Evan Smith: This is a really busy time for you. In addition to shooting for various glossy magazines, you have a new book out that’s a retrospective of your last twenty years as a photographer. And you have a record out! You’re a true multiplatform guy.
Mark Seliger: The music has been interesting. It came unexpectedly through writing songs on planes while I was traveling a lot for Rolling Stone in the late nineties. I’d probably written three or four songs before I started playing in L.A. I had a 45-minute show with my band, Rusty Truck. I’d been doing a lot of work with Lenny Kravitz—
ES: You did a book with him, right?
MS: Yeah, but this is when we were just starting on a couple of projects, probably in 2000. He heard us play a couple of songs, including one in particular that he liked called “Broken Promises,” and he said, “Man, I love that song. I want you to come to the studio in Miami and let me produce it.” And I was like, “Sure, sounds really fun.”
ES: Most wannabe musicians just talk about it. You actually did it, and you went out and played, and you made a record. You took the big step.
MS: It was quite a commitment. I was leaving Rolling Stone and moving on to Vanity Fair and GQ. In the interim I started to focus on finishing about a dozen songs, and it took the next couple of years to find the right producers for them. People I’d worked with had taken me through Record Making 101. This was going into the studio and saying, “Okay, I’m in Recordland right now,” and relinquishing the control that I usually have.
ES: You put yourself in the hands of people who knew more about this than you did.
MS: Absolutely. Probably one of the most exciting experiences I’ve ever had was being in Miami with Lenny that first time in the studio and having him say to me, “Look, you can’t get too involved right now. Let me just do what I do.” Or Gillian Welch. Gillian was amazing. I was working on a project with her. I shot the cover of [her 2001 album] Time (the Revelator), and we did a little short film. In the middle of that I let on that I was doing some songwriting, and she was kind of curious. I played her something, and it just came about—not really a barter, but more like, “Look, you’ve been doing great things for us, so let us produce a couple of things for you.” I was not at all shy about it.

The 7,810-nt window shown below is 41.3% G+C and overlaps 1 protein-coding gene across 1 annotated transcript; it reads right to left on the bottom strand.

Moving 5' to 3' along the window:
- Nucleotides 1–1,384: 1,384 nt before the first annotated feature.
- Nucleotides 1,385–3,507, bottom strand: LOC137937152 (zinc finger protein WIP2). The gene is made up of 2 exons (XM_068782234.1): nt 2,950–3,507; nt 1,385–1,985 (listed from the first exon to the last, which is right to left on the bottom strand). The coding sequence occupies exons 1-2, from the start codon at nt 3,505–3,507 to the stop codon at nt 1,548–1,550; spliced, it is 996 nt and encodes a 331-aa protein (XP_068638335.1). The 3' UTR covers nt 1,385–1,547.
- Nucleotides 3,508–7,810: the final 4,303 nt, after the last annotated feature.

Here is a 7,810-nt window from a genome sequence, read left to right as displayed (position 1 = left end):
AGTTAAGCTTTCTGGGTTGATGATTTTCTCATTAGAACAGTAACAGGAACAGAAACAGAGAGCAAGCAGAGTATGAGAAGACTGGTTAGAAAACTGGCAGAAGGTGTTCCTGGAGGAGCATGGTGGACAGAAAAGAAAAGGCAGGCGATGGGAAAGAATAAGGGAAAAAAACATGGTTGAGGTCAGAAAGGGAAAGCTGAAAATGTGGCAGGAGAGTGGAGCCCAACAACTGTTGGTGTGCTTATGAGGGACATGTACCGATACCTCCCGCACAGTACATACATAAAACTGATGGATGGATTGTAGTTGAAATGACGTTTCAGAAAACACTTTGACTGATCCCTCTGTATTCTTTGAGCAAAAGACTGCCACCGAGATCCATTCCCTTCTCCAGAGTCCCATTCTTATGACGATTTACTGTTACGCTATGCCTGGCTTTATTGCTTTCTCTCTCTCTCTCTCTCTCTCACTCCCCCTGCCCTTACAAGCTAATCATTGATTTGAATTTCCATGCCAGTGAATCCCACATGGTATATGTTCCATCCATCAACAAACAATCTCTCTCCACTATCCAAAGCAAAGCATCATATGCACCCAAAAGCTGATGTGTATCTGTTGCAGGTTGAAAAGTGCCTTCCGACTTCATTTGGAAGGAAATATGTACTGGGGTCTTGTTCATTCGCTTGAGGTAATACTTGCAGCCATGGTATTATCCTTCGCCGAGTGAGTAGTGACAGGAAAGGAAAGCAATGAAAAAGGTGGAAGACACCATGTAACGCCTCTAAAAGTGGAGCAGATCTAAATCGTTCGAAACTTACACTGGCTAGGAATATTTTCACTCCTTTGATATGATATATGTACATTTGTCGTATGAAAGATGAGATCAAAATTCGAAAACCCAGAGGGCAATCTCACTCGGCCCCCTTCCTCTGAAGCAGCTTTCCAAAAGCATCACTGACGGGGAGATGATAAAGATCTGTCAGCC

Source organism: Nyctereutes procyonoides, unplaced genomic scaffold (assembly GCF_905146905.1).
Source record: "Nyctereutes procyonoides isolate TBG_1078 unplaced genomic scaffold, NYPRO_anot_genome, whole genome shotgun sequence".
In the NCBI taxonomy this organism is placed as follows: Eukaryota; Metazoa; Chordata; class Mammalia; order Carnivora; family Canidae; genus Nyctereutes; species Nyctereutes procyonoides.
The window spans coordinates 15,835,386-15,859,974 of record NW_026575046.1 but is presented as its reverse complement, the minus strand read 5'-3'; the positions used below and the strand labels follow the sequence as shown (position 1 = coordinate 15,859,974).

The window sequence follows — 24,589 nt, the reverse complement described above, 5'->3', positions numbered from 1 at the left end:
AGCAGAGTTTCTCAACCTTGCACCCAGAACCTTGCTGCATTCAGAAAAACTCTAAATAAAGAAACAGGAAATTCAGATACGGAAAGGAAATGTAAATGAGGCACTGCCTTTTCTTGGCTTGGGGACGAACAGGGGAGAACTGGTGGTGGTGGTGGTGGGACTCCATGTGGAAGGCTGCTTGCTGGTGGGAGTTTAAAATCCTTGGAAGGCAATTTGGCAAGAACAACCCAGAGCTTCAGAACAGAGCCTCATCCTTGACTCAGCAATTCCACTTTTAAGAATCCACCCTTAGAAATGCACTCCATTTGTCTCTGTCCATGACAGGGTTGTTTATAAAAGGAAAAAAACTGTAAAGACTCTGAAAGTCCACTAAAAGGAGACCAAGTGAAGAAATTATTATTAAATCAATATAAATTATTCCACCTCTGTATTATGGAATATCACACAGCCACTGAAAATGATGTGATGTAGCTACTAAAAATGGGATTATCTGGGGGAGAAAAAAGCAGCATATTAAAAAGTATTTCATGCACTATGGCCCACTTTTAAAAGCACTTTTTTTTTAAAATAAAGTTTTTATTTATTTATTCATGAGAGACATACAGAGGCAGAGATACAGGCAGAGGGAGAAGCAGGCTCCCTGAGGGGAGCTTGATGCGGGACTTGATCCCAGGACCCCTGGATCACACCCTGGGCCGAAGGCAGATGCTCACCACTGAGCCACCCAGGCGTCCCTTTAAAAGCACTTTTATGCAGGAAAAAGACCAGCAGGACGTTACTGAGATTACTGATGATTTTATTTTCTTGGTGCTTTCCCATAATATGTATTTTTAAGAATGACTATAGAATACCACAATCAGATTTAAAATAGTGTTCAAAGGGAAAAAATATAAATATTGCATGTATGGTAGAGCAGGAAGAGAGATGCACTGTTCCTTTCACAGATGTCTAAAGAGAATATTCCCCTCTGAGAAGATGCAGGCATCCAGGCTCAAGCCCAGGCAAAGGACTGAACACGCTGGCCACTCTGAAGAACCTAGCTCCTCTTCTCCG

ES: You’ve been hanging around people like Gillian Welch for a long time. I have to believe that, at this point, you’re probably not shy about anything.
MS: Well, I love what I do as a photographer. My relationships with people help break down barriers and walls and make connections quickly. Right now, much of pop culture exists in this little window—you don’t have the same luxury that you used to in celebrity photography.
ES: Give me a recent example.
MS: We just worked with Barack Obama. It was pretty spontaneous the way it happened. We were on the road shooting—
ES: For whom?
MS: For GQ. I was with the press corps. I was a regular guy running around. I didn’t have an organized shoot with him. He was way too busy. He was going through Michigan doing rallies, and the last thing he was going to do was take any time off to be photographed by a magazine. At this stage of the game, [his campaign was] really particular. And I said to a couple of his handlers, “Look, I know it’s a long shot, but I can do a portrait of him in two minutes—that’s all I need.” I got the high sign, and we got two minutes.
ES: Part of it is that you’ve been doing this for so long now that you’re a known quantity. They know that you’re not only competent but really good at what you do. They know that if you say it’s going to take two minutes, it will take only two minutes, and they know it’s going to turn out well.
MS: It took only a minute and 45 seconds.
ES: You gave them back fifteen seconds.
MS: I don’t ever want them to call me and say, “What happened?”
ES: Although you shoot politicians and actors, you’re mostly known for the pictures you take of musicians. The new book, in fact, is a collection of your music photography.
MS: It’s all music stuff, but it’s not all portraiture. Some of it is reportage. We went back into the archive and mined the material to find things that had never been seen before. Only 25 percent of it had been previously published.
ES: How is it that Mark Seliger has unpublished work? I don’t imagine that many magazines are turning down what you submit.
MS: It’s a lot of stuff shot either for publicity purposes or for a magazine—you shoot in a couple of different situations or settings that they don’t use, and you find that frame. Or you overlooked something. It’s really common for a magazine not to pick your choice, or maybe you made a bad decision. Through time and experience, the collection becomes a different body of work.
ES: You’ve shot pretty much everybody by now, right? I can’t think of anybody you haven’t shot.
MS: There are still a handful of people I would love to photograph. I’ve never photographed Prince. I’ve never photographed Michael Jackson. In a way, that’s good for me. It allows me to feel humbled by the fact that there’s a lot of stuff still out there. I’m happy not to have done it all.
ES: In pulling together a book like this, do you choose all the pictures yourself?
MS: Oh, yeah. I